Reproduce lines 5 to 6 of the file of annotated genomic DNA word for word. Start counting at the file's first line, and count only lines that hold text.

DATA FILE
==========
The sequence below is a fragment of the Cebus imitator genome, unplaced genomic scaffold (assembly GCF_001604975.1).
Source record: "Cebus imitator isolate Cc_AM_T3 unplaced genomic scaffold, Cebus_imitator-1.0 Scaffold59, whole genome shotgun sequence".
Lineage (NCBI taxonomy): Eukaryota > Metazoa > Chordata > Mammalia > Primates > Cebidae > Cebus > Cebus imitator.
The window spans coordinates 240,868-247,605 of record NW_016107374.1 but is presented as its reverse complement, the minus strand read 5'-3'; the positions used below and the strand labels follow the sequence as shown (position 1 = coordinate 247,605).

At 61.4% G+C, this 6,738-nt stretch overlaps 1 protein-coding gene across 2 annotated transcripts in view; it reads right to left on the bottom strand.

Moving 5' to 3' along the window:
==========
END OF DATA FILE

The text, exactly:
At 61.4% G+C, this 6,738-nt stretch overlaps 1 protein-coding gene across 2 annotated transcripts in view; it reads right to left on the bottom strand.

Moving 5' to 3' along the window: